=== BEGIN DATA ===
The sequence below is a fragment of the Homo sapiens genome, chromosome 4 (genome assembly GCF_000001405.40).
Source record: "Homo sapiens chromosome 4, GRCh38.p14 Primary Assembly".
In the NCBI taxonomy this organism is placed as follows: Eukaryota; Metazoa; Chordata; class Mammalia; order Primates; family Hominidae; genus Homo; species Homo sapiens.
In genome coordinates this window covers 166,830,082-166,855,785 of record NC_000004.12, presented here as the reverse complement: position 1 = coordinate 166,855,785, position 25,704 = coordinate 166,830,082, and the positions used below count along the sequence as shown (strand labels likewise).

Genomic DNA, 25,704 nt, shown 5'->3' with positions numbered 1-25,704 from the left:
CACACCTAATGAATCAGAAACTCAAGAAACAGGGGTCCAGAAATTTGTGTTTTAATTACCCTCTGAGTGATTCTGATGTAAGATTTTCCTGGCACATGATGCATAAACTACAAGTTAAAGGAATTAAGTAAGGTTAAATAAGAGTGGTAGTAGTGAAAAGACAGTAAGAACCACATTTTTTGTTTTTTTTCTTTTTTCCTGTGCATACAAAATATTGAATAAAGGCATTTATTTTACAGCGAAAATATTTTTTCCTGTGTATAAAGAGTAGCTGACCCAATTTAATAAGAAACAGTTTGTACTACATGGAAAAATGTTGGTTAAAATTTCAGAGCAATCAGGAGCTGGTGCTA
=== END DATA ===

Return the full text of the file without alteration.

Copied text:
The sequence below is a fragment of the Homo sapiens genome, chromosome 4 (genome assembly GCF_000001405.40).
Source record: "Homo sapiens chromosome 4, GRCh38.p14 Primary Assembly".
In the NCBI taxonomy this organism is placed as follows: Eukaryota; Metazoa; Chordata; class Mammalia; order Primates; family Hominidae; genus Homo; species Homo sapiens.
In genome coordinates this window covers 166,830,082-166,855,785 of record NC_000004.12, presented here as the reverse complement: position 1 = coordinate 166,855,785, position 25,704 = coordinate 166,830,082, and the positions used below count along the sequence as shown (strand labels likewise).

Genomic DNA, 25,704 nt, shown 5'->3' with positions numbered 1-25,704 from the left:
CACACCTAATGAATCAGAAACTCAAGAAACAGGGGTCCAGAAATTTGTGTTTTAATTACCCTCTGAGTGATTCTGATGTAAGATTTTCCTGGCACATGATGCATAAACTACAAGTTAAAGGAATTAAGTAAGGTTAAATAAGAGTGGTAGTAGTGAAAAGACAGTAAGAACCACATTTTTTGTTTTTTTTCTTTTTTCCTGTGCATACAAAATATTGAATAAAGGCATTTATTTTACAGCGAAAATATTTTTTCCTGTGTATAAAGAGTAGCTGACCCAATTTAATAAGAAACAGTTTGTACTACATGGAAAAATGTTGGTTAAAATTTCAGAGCAATCAGGAGCTGGTGCTA